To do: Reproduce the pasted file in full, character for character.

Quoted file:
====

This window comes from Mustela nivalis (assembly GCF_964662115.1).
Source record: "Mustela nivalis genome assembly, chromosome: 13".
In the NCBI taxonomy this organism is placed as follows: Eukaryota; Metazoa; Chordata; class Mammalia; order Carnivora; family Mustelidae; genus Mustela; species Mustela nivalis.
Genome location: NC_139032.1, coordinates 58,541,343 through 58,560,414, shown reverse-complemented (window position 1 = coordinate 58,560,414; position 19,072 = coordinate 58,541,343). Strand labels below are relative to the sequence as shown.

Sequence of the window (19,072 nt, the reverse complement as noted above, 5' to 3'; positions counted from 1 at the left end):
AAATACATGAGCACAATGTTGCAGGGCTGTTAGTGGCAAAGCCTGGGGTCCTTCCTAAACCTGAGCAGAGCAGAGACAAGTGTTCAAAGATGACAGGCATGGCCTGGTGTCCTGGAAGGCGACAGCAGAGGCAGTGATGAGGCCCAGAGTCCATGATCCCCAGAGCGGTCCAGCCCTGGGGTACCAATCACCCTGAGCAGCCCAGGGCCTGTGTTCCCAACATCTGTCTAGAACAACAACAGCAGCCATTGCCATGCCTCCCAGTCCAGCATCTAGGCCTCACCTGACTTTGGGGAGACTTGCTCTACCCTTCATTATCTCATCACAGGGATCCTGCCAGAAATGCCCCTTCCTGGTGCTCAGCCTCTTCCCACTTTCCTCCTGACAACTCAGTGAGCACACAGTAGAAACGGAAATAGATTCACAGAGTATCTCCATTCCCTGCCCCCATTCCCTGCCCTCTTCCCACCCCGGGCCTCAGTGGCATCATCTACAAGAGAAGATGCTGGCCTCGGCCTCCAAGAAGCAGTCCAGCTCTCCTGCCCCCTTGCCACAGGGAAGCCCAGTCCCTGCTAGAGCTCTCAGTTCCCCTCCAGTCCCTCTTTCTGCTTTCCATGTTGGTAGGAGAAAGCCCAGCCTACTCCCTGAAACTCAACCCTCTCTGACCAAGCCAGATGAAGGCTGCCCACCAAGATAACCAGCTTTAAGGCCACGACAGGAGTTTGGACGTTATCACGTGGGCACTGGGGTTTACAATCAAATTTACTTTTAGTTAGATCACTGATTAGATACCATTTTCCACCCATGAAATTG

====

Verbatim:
This window comes from Mustela nivalis (assembly GCF_964662115.1).
Source record: "Mustela nivalis genome assembly, chromosome: 13".
In the NCBI taxonomy this organism is placed as follows: Eukaryota; Metazoa; Chordata; class Mammalia; order Carnivora; family Mustelidae; genus Mustela; species Mustela nivalis.
Genome location: NC_139032.1, coordinates 58,541,343 through 58,560,414, shown reverse-complemented (window position 1 = coordinate 58,560,414; position 19,072 = coordinate 58,541,343). Strand labels below are relative to the sequence as shown.

Sequence of the window (19,072 nt, the reverse complement as noted above, 5' to 3'; positions counted from 1 at the left end):
AAATACATGAGCACAATGTTGCAGGGCTGTTAGTGGCAAAGCCTGGGGTCCTTCCTAAACCTGAGCAGAGCAGAGACAAGTGTTCAAAGATGACAGGCATGGCCTGGTGTCCTGGAAGGCGACAGCAGAGGCAGTGATGAGGCCCAGAGTCCATGATCCCCAGAGCGGTCCAGCCCTGGGGTACCAATCACCCTGAGCAGCCCAGGGCCTGTGTTCCCAACATCTGTCTAGAACAACAACAGCAGCCATTGCCATGCCTCCCAGTCCAGCATCTAGGCCTCACCTGACTTTGGGGAGACTTGCTCTACCCTTCATTATCTCATCACAGGGATCCTGCCAGAAATGCCCCTTCCTGGTGCTCAGCCTCTTCCCACTTTCCTCCTGACAACTCAGTGAGCACACAGTAGAAACGGAAATAGATTCACAGAGTATCTCCATTCCCTGCCCCCATTCCCTGCCCTCTTCCCACCCCGGGCCTCAGTGGCATCATCTACAAGAGAAGATGCTGGCCTCGGCCTCCAAGAAGCAGTCCAGCTCTCCTGCCCCCTTGCCACAGGGAAGCCCAGTCCCTGCTAGAGCTCTCAGTTCCCCTCCAGTCCCTCTTTCTGCTTTCCATGTTGGTAGGAGAAAGCCCAGCCTACTCCCTGAAACTCAACCCTCTCTGACCAAGCCAGATGAAGGCTGCCCACCAAGATAACCAGCTTTAAGGCCACGACAGGAGTTTGGACGTTATCACGTGGGCACTGGGGTTTACAATCAAATTTACTTTTAGTTAGATCACTGATTAGATACCATTTTCCACCCATGAAATTG